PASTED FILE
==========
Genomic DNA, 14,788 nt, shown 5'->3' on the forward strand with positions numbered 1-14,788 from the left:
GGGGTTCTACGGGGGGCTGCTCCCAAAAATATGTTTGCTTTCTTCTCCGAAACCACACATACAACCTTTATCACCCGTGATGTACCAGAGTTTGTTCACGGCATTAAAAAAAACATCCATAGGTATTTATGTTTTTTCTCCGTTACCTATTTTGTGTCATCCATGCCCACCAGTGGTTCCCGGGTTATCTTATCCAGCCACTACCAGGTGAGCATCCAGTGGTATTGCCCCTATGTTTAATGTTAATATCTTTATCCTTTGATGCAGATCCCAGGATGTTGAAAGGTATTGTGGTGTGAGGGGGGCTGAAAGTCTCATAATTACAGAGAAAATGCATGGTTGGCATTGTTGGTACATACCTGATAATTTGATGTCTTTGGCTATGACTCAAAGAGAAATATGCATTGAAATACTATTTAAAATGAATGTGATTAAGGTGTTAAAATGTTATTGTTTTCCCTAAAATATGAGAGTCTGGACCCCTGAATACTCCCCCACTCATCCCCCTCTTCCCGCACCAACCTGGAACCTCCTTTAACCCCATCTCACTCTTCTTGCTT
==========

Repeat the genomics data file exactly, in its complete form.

Genomic DNA, 14,788 nt, shown 5'->3' on the forward strand with positions numbered 1-14,788 from the left:
GGGGTTCTACGGGGGGCTGCTCCCAAAAATATGTTTGCTTTCTTCTCCGAAACCACACATACAACCTTTATCACCCGTGATGTACCAGAGTTTGTTCACGGCATTAAAAAAAACATCCATAGGTATTTATGTTTTTTCTCCGTTACCTATTTTGTGTCATCCATGCCCACCAGTGGTTCCCGGGTTATCTTATCCAGCCACTACCAGGTGAGCATCCAGTGGTATTGCCCCTATGTTTAATGTTAATATCTTTATCCTTTGATGCAGATCCCAGGATGTTGAAAGGTATTGTGGTGTGAGGGGGGCTGAAAGTCTCATAATTACAGAGAAAATGCATGGTTGGCATTGTTGGTACATACCTGATAATTTGATGTCTTTGGCTATGACTCAAAGAGAAATATGCATTGAAATACTATTTAAAATGAATGTGATTAAGGTGTTAAAATGTTATTGTTTTCCCTAAAATATGAGAGTCTGGACCCCTGAATACTCCCCCACTCATCCCCCTCTTCCCGCACCAACCTGGAACCTCCTTTAACCCCATCTCACTCTTCTTGCTT